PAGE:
In Cadillac Jack, the best novel Larry McMurtry ever wrote, the eponymous Jack helps arrange a gallery show in Washington, D.C. It’s a boot show: 300 pairs of cowboy boots. The former footwear of Billy the Kid is the pièce de résistance, and although Jack, a scout from Texas who drives around the country looking for extraordinary objects, is a little embarrassed about the affair, he reasons it’s no less silly than the bread sculpture that previously occupied the space. At the end of the book, the glittering opening of the show is broadcast on television, with Dan Rather and Arthur Schlesinger, Jr. and skimpy hors d’oeuvres and other art-show types closing in on the unsuspecting boots. There are no cowboy feet in attendance, obviously. It’s just the boots.
Meanwhile, in Strange Peaches, the best novel Edwin Shrake ever wrote, his narrator, John Lee Wallace, comes home to Dallas in 1963 from Los Angeles, where he stars as a genuine sharp-shooting cowboy hero, Clive Riordan, in a television series called “Six Guns Across Texas.” John Lee, a former Hollywood Tarzan (he can’t do the yell; all the movies, he says, just have a tape of Johnny Weismuller thrown in), has a vague intention to shoot a film that will tell the truth about Texas, a sort of antidote to the crap peddled by television. “That’s a peculiar effort,” his friend Francis Franklin tells him, and as John Lee stumbles amiably around the city doped to the gills on speed and other fine recreational pleasures, he discovers he doesn’t have much idea what the truth actually is. He also finds that he confuses himself with Clive almost as much as everyone else does.
So did Shrake and McMurtry oversee a pair of ridiculous, rueful funerals for the cowboy, the West, and the legends thereof, and they oversaw the ceremonies with great grace and bravado, and in the funereal process wrote a pair of excellent novels. But they didn’t do a very good job with the burial.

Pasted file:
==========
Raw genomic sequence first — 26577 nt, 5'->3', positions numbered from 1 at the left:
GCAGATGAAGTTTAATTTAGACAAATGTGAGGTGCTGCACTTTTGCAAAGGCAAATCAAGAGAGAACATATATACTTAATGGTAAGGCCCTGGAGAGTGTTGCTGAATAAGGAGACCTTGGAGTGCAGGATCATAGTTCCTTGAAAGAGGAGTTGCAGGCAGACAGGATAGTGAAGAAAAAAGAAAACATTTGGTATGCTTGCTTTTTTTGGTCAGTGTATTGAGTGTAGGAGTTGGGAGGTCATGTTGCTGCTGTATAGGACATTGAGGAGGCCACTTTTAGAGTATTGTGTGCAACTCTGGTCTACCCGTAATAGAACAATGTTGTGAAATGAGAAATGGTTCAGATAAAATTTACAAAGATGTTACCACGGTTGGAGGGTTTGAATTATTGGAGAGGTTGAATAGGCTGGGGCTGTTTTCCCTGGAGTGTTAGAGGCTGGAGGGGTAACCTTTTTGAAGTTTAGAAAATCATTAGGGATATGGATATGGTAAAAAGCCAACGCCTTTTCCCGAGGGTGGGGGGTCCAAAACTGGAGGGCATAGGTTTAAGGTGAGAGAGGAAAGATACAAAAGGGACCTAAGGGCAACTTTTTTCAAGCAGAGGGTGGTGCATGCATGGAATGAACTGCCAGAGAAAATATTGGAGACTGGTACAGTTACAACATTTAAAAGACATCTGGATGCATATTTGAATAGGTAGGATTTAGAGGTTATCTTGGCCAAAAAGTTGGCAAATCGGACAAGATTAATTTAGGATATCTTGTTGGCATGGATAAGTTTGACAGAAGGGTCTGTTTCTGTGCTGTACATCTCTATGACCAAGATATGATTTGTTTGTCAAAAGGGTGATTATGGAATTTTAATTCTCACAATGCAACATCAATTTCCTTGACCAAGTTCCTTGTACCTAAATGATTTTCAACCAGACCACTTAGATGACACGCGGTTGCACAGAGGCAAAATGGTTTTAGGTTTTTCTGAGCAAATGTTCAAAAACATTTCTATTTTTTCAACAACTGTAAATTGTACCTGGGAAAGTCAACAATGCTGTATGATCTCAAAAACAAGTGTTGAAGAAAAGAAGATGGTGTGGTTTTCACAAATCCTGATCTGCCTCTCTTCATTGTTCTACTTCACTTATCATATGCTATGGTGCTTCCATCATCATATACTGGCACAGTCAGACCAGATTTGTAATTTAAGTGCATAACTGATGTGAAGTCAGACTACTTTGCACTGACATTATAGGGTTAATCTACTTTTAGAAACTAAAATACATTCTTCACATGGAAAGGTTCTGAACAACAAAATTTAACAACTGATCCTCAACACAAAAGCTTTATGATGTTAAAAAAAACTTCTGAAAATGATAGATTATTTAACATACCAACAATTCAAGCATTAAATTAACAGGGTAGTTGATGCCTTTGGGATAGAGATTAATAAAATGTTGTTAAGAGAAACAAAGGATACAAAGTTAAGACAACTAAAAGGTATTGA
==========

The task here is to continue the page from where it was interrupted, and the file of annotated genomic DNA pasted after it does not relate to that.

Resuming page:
Because the body wouldn’t stay buried. McMurtry and Shrake weren’t burying the cowboy himself, but his legend, and despite their efforts children continued to dress up as cowboys on Halloween, and mediocre movies starring the Marlboro Man, in his various incarnations, continued to arrive in theaters from Altoona to Altamonte. The Cowboy would not be killed, no matter how much actual cowboys wished he would die of lung cancer or fall off his fabulous damn horse. And so McMurtry and Shrake have stalked him. He doesn’t always put in an appearance in their books; but he’s always there.
McMurtry’s struggle with the Cowboy has been more copiously public than Shrake’s. McMurtry began his career with the elegiac Horseman, Pass By, a book about cowboys that included some actual cattle, and spent an amount of time and energy after that trying to correct the myth, to demystify it, and even to ignore it. (One measure of McMurtry’s pains in that last category is the number of pages he devoted to graduate students, indicating a depth of despair that should be wished on no writer no matter what his sins.)